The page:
To answer that question, Irenaeus, asks the hypothetical question: what would we do if we did not have the Scriptures.
For how stands the case? Suppose there arise a dispute relative to some important question among us, should we not have recourse to the most ancient Churches with which the apostles held constant intercourse, and learn from them what is certain and clear in regard to the present question?
Irenaeus argues that we could visit the churches (of his day) and see what they taught. It is there that we will find the tradition taught by the apostles because, he reminds us, it is in the church in Rome, Ephesus, the Asiatic churches, and even the “nations of barbarians” that we find preserved the “ancient tradition”.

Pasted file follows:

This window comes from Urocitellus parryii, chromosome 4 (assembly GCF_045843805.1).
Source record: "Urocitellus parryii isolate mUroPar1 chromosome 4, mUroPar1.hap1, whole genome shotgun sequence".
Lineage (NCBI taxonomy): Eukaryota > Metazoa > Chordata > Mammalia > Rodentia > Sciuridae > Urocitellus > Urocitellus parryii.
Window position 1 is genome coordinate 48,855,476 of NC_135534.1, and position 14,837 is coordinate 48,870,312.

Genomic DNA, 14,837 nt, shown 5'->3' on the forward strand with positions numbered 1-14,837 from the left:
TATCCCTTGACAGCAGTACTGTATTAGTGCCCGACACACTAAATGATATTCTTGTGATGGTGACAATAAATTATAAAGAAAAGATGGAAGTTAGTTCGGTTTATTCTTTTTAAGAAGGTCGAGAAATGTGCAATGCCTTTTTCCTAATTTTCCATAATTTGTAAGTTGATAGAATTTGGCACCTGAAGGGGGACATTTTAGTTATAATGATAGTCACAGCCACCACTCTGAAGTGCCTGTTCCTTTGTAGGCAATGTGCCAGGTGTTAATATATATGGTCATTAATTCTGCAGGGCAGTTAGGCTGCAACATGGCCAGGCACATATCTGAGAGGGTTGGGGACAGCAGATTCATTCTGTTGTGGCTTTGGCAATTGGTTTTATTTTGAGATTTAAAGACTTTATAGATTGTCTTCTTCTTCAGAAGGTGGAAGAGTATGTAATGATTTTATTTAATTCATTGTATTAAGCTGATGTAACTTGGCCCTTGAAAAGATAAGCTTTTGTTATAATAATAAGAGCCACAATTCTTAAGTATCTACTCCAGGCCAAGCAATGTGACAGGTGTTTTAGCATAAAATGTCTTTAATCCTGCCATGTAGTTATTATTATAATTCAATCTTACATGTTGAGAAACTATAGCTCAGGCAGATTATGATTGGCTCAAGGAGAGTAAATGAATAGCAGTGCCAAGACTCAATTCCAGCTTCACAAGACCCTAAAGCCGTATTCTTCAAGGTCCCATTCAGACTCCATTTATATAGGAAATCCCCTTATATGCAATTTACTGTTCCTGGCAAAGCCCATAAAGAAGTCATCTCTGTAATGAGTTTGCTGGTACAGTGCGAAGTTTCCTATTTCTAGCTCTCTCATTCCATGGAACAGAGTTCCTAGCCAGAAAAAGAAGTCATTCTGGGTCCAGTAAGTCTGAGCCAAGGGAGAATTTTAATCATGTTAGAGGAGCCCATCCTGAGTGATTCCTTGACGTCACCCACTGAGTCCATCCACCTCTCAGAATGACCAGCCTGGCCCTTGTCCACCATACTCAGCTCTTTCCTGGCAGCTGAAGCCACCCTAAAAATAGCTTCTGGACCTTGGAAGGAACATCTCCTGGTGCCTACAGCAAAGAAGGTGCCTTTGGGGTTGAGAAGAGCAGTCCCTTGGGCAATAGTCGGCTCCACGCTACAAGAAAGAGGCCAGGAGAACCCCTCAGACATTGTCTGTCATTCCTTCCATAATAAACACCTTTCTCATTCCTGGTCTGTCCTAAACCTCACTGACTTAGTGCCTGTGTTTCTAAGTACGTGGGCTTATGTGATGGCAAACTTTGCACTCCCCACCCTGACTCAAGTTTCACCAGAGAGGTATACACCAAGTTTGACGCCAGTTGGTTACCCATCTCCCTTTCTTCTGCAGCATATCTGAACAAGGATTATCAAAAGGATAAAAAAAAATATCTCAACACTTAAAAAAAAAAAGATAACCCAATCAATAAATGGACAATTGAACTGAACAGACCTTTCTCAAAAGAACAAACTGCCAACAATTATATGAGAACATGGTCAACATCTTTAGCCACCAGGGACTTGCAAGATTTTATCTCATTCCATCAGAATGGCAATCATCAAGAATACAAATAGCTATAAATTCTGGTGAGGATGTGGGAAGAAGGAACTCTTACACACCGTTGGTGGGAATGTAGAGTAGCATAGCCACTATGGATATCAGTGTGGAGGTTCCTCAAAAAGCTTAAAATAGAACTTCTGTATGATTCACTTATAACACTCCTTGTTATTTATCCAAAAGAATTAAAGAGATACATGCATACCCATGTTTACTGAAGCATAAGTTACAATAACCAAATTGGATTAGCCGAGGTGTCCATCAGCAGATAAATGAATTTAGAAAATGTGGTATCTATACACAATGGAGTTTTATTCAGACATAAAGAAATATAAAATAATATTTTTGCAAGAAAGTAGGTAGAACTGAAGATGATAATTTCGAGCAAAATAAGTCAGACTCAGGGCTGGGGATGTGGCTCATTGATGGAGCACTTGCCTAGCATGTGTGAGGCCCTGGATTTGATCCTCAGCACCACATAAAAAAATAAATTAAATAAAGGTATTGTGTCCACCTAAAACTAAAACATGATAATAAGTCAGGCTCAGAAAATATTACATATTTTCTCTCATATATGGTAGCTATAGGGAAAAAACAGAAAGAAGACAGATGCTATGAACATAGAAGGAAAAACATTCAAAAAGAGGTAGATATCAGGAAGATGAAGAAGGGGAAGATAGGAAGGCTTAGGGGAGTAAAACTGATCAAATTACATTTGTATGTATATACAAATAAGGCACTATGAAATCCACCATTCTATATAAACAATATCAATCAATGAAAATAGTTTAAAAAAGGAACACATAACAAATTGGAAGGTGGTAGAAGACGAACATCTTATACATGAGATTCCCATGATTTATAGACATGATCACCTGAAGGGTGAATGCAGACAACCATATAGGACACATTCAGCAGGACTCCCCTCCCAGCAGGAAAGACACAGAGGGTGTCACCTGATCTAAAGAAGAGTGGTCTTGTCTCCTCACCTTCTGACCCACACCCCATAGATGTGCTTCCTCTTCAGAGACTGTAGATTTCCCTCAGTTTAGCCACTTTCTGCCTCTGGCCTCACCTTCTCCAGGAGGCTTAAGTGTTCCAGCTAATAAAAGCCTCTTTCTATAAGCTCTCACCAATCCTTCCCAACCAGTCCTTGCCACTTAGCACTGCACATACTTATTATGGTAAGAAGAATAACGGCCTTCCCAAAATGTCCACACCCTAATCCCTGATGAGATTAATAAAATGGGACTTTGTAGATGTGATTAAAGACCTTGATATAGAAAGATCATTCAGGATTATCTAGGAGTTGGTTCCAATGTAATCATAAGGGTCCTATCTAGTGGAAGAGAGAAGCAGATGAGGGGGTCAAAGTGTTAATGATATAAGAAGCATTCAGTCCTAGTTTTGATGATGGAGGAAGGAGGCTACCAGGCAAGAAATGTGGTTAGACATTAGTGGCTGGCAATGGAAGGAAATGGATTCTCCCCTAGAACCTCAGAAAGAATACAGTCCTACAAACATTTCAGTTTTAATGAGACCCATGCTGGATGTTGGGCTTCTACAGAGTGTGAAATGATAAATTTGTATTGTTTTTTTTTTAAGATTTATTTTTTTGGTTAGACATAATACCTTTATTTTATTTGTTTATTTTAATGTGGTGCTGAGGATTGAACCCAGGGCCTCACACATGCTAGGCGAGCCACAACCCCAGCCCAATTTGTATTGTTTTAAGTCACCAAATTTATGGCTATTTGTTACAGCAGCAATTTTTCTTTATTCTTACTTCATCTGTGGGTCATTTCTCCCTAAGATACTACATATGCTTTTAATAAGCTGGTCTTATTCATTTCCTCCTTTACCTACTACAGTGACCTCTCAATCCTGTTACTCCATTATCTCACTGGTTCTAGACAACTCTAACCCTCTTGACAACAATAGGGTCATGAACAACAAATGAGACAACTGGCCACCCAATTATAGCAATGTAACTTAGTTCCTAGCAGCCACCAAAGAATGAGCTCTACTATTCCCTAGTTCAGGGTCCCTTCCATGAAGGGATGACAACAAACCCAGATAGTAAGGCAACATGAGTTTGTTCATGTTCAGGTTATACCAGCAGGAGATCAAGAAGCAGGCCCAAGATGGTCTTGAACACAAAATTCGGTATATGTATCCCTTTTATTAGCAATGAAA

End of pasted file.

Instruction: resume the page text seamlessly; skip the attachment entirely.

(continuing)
If we were to endeavor on this task, we should note the following characteristics of tradition:
we refer them to that tradition which originates from the apostles (III.2)
- Tradition which is true originated with the apostles. It is not newly discovered ideas.
apostolical tradition has been preserved continuously by those [faithful men] who exist everywhere. (III.3)
- Tradition has been passed on to the faithful, who continue to pass it on.
For, although the languages of the world are dissimilar, yet the import of the tradition is one and the same. For the Churches which have been planted in Germany do not believe or hand down anything different, nor do those in Spain, nor those in Gaul, nor those in the East, nor those in Egypt, nor those in Libya, nor those which have been established in the central regions of the world (I.10)
- Tradition that is true is universally accepted, It is taught the same in all the churches and theologians.